Shelton best nose tackle option for Bears
INDIANAPOLIS -- The Bears allocated tremendous resources to improve their defensive line last season, but there's more work to be done.
Three defensive ends were signed in free agency -- Jared Allen, Lamarr Houston and Willie Young -- for a total investment of $76 million. Then the Bears used second-round and third-round draft picks on defensive tackles Ego Ferguson and Will Sutton, respectively.
But Young (Achilles) and Houston (ACL) must recover from season-ending injuries in 2014, and Allen and Sutton are not ideal fits in the 3-4 scheme, which the Bears are switching to under new coach John Fox and defensive coordinator Vic Fangio.
So the Bears could use the seventh overall pick in this year's draft on another defensive lineman, this time one whose skill set is specifically tailored for the 3-4.
An edge pass rusher is considered the team's most pressing need on defense. The Bears could choose any of several highly regarded college defensive ends/outside linebackers for one of their two OLB spots, which are traditionally the key pass-rush positions in the 3-4.
If not a pass rusher, the Bears could look to add a true 3-4 nose tackle in the mold of massive run-stuffers like the Patriots' 6-foot-2, 325-pound Vince Wilfork or the Ravens' 6-foot-4, 340-pound Haloti Ngata.
The player in this year's draft closest to those two is Washington's Danny Shelton, who measured 6-foot-2 and weighed 339 pounds at the NFL Scouting Combine. Shelton is considered a top-10 pick, but he's not the only prospect capable of anchoring a 3-4. Oklahoma's 6-foot-5, 329-pound Jordan Phillips is also a first-round possibility, as are Florida State's 6-foot-4, 336-pound Eddie Goldman, Iowa's 6-foot-5, 320-pound Carl Davis, and Texas' 6-foot-2, 319-pound Malcom Brown.
But it's Shelton who has made the greatest impact in the predraft process.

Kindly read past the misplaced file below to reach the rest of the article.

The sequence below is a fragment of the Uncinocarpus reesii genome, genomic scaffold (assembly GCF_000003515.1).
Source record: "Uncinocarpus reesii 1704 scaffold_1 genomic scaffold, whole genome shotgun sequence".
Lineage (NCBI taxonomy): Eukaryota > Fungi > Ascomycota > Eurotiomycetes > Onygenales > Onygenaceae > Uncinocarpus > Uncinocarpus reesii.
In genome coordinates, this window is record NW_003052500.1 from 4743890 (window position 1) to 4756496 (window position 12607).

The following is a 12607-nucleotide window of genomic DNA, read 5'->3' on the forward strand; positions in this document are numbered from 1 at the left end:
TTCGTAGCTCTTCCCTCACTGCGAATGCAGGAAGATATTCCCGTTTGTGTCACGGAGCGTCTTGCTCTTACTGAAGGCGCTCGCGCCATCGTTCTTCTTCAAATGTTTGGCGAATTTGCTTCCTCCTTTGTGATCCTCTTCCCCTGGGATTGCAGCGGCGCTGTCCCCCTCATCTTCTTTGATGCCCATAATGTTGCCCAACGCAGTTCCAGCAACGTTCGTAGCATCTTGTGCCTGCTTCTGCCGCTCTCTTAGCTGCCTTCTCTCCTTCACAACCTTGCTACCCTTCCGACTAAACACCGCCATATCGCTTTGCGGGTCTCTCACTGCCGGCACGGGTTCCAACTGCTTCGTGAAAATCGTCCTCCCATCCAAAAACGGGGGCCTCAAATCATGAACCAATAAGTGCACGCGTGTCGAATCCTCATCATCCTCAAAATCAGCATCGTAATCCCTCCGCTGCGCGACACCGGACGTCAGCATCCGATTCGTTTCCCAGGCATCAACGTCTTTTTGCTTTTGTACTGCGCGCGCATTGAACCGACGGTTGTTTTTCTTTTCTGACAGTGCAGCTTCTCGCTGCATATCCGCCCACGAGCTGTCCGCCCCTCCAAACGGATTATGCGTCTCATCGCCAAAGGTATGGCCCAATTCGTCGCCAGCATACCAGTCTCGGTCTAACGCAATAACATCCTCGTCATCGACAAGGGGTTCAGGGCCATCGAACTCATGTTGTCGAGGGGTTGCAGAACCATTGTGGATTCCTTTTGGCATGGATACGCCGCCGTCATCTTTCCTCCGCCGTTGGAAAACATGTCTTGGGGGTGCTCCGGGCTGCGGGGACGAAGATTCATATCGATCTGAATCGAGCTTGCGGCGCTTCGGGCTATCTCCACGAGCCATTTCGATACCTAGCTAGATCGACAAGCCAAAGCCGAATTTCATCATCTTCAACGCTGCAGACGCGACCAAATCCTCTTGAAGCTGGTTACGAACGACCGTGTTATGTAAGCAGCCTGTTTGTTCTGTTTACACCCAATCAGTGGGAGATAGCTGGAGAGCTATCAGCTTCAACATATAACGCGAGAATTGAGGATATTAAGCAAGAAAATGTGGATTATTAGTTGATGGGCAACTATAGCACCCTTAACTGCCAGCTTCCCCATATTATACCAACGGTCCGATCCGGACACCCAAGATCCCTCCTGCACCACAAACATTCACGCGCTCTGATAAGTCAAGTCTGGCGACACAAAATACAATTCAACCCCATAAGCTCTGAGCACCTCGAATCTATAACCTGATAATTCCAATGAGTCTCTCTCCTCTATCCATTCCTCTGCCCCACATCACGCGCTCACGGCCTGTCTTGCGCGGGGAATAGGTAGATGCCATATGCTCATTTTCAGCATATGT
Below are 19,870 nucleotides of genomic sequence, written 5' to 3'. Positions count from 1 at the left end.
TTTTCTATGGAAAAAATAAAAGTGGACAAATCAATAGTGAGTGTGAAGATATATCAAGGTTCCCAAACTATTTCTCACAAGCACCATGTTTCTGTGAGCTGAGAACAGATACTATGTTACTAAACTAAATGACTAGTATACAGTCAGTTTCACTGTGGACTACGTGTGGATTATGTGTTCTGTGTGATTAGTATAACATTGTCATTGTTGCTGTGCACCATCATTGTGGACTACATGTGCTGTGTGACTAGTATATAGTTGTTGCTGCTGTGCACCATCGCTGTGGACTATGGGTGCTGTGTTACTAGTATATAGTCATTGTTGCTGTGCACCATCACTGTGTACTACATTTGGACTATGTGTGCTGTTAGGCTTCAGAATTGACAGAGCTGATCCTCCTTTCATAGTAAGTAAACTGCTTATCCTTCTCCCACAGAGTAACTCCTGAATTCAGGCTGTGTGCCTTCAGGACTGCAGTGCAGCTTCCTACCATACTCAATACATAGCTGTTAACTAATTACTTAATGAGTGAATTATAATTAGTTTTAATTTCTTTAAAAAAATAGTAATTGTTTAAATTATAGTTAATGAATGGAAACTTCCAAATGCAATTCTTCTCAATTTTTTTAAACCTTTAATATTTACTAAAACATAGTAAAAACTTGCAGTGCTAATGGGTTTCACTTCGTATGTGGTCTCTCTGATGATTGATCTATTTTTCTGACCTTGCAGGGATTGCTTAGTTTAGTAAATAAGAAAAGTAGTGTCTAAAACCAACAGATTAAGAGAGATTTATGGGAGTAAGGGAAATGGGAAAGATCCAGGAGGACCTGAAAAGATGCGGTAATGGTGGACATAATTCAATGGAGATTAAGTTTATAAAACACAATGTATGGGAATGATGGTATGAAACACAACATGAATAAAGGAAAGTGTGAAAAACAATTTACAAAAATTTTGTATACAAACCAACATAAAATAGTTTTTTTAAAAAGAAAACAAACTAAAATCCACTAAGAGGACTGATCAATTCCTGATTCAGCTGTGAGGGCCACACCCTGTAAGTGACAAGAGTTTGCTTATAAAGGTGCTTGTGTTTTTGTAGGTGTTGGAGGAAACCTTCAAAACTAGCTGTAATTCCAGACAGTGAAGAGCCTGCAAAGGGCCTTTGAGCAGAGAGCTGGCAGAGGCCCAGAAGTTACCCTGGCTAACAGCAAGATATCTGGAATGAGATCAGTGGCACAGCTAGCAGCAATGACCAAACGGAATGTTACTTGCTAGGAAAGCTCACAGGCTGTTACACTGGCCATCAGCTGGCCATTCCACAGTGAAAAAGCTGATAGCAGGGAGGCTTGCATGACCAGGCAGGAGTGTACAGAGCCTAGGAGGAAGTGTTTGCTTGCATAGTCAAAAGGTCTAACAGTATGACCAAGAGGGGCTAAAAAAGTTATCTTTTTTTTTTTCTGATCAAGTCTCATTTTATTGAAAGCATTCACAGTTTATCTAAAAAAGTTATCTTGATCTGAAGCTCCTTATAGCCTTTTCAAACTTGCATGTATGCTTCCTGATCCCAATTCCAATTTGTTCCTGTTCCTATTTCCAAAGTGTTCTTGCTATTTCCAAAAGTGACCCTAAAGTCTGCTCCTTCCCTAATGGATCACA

"There aren't many guys with size that can play so much," NFL Network draft analyst Mike Mayock said. "This kid played 80 percent of the snaps up and down the line of scrimmage. You can't run against them, and he gets them pushing the pocket. So I think he's a really intriguing guy."
Unlike other players who resist comparisons to NFL superstars, Shelton embraces it, especially when he's likened to Ngata.
"Growing up I've always watched other Polynesians play," Shelton said. "Troy Polamalu is probably my biggest inspiration. I've always wanted to play safety. I (also) got attracted to Haloti's style. (He's) a dominant player, and him being Tongan and me being Samoan, I felt like I could be just like him. I challenged his weight room numbers when I was in college and didn't get near it. But he's definitely a role model for me."
Only five players at the Combine had more bench press reps of 225 pounds than Shelton, who did 34.
That strength, bulk and high motor will serve him well at the next level because playing nose tackle in the NFL is often a thankless job. It requires frequently taking on double-team blocks on running plays and taking a lot of punishment to free up teammates to make tackles.
It's common for veteran nose tackles to lament the physical demands of the job, but that's not Shelton's style.
When he's asked what D-line position he prefers, Shelton says: "Nose, definitely. I want to be that bully in the middle taking on those double-teams."
Florida State's Goldman says he models his game after the Bears' Jeremiah Ratliff, who went to four straight Pro Bowl with the Cowboys as a 3-4 nose tackle, although he's barely 300 pounds.
"He's hard-nosed," Goldman said. "He's so physical. One time he was mic'd up in a game, and he kept saying 'They aren't going to win the physical part of the game.' That's a thing I try to pride myself on, is being physical.
"He came up in big moments, too. That's one thing I noticed about him. He'd get sacks in tight fourth-quarter games. That stood out to me."
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